Saturday 27 October 2012

Review: Skyfall

Year: 2012
Director: Sam Mendes
Screenplay: John Logan Neal Purvis, Robert Wade
Starring: Daniel Craig, Javier Bardem, Judi Dench, Ben Whishaw, Ralph Fiennes, Naomie Harris, Bérénice Marlohe, Albert Finney

Synopsis is here:

NOTE: I do not give explicit spoilers, but this review may not be great for anyone who wants to know anything about the film (although nearly everyone has seen it by now)

Skyfall is the film which celebrates 50 years of the character, appearing in features. Starting from Dr No in 1962 to the present day, Bond has drank, shagged and shot his way through five decades and remained something of an institution of British culture despite a barrage of ever-changing constituents. Add to this that cinema itself is not even 150 years old itself, Bond's longevity is something to behold. Bond’s near rampant alcoholism and misogyny apparently meaning nothing to his stout love for country. Maybe it's just the franchise's incredible ability to make things blow up extraordinarily, that keeps many chomping at the bit.

The most recent interpretation of Bond, has held some of the most radical alterations to the character since its sixties incarnation. Daniel Craig's Bond is a subject of grief, pain and retrospect. Even the rushed, muddled shenanigans of Quantum of Solace (maybe the only person in the world who doesn't mind it) reminds us that the brash, blunt instrument is someone motivated by murky emotions. James may be "doing it for England" but it's clear that he is heavily motivated by his relationships and those that he has lost around him.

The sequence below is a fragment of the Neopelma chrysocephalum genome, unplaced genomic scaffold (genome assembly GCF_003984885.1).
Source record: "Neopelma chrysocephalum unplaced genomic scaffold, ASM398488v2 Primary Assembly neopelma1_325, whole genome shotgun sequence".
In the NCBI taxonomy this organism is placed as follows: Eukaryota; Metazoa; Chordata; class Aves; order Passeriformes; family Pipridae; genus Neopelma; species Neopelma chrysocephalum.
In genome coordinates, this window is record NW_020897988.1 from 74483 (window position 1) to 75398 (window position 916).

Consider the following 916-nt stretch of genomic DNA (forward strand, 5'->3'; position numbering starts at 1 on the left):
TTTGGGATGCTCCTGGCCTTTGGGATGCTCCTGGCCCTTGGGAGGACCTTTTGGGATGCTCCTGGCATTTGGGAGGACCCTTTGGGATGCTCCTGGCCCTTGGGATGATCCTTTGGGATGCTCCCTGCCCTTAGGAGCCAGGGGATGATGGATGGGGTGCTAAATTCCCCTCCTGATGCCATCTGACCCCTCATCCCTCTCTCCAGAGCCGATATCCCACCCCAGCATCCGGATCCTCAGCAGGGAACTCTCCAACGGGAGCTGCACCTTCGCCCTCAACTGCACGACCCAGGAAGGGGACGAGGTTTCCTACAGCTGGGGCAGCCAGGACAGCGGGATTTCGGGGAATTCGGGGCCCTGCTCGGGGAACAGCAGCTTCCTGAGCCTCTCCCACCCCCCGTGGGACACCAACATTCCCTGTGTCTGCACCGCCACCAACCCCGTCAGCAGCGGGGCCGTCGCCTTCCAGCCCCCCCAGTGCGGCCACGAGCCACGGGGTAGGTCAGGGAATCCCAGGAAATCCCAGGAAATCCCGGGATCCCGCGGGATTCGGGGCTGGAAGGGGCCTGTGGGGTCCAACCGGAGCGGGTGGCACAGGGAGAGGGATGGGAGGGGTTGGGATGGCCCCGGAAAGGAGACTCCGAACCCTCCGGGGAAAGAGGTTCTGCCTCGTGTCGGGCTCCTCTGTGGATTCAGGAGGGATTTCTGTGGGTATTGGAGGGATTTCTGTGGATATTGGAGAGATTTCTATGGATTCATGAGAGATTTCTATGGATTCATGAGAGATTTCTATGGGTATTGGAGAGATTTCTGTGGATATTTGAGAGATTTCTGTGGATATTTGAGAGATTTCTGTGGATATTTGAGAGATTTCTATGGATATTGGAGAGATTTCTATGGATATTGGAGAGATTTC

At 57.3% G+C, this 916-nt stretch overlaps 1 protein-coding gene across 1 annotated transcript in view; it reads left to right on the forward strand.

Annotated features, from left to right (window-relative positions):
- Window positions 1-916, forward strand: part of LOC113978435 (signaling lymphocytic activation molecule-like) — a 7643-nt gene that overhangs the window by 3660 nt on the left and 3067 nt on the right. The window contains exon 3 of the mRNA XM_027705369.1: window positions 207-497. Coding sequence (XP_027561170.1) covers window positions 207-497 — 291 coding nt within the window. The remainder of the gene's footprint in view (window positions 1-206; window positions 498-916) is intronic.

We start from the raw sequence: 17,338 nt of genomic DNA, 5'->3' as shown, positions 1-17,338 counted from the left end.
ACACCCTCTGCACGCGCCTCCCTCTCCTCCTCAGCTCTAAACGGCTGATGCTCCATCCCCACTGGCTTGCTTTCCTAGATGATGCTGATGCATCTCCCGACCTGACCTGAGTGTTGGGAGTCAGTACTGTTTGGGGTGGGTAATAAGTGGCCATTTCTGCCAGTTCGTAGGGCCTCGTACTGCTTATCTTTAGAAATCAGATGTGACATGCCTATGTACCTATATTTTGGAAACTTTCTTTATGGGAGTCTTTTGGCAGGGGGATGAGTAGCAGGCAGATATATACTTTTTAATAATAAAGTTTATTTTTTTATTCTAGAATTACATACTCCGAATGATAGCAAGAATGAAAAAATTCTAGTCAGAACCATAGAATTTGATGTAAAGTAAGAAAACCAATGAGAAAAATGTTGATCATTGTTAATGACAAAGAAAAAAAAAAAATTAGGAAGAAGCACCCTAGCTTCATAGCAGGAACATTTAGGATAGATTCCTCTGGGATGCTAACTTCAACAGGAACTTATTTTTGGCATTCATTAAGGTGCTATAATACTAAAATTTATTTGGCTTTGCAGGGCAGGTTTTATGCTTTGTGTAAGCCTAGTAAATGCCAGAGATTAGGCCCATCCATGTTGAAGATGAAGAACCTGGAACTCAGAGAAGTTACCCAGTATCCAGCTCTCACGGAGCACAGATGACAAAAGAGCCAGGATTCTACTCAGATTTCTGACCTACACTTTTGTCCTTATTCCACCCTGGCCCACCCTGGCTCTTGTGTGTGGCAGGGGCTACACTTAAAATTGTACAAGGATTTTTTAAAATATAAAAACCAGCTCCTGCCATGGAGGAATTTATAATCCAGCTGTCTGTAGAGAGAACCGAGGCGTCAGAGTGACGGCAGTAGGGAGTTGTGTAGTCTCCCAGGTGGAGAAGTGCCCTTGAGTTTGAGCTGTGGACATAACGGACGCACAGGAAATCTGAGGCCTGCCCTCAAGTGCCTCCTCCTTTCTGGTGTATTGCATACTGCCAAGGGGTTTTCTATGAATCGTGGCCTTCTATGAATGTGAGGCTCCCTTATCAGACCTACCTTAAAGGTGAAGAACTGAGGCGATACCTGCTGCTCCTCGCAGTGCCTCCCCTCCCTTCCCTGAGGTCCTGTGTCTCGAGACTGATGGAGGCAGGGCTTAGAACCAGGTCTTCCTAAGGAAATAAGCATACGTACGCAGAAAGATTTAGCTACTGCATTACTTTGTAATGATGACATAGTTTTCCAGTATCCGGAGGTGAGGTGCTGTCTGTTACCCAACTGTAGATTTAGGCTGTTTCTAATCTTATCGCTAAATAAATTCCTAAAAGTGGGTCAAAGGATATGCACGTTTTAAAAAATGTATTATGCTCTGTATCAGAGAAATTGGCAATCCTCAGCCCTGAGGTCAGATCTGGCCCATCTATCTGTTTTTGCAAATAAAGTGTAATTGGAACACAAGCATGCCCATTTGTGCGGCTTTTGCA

Film critic for The Independent; Anthony Quinn, doesn't have much of an affinity for this more affected, softer Bond that's been on display, and it's understandable. There's a strong feeling that the Bond of the old guard is slowly evaporating. The character's mystique ebbing away; due outside wishes to be a little bit more like the Bourne franchise. The mythos is a sacred one, just look what happened when Mutt was introduced to the Indy mold.

Yet, here with Skyfall, I found myself invested with the ideas and themes that are at play. Here we have a more traditional spy caught in an era of transparency and internal conflict. Skyfall is smart enough to move with the times and ground an iconic hero with a certain amount of "plausibility" (we'll use this term very loosely). But it also caters to other aspects of the character that has made him so durable. It doesn't all work. The lack of camp humour has made the jokes and jibes dryer than a Chardonnay in the Sahara. Also, Skyfall still has difficulty with how it wishes to place certain females in the frame, trading off a well written a solid performance of Dame Judy Dench's M, for what can almost be considered as almost Bond girls. I have no real problem with Naomie Harris or Bérénice Marlohe in terms of their acting. However, they happen to be two of the more forgettable elements of the feature. At no point are we given the same sizzling interplay that makes Eva Green's Vesper Lynd so beguiling.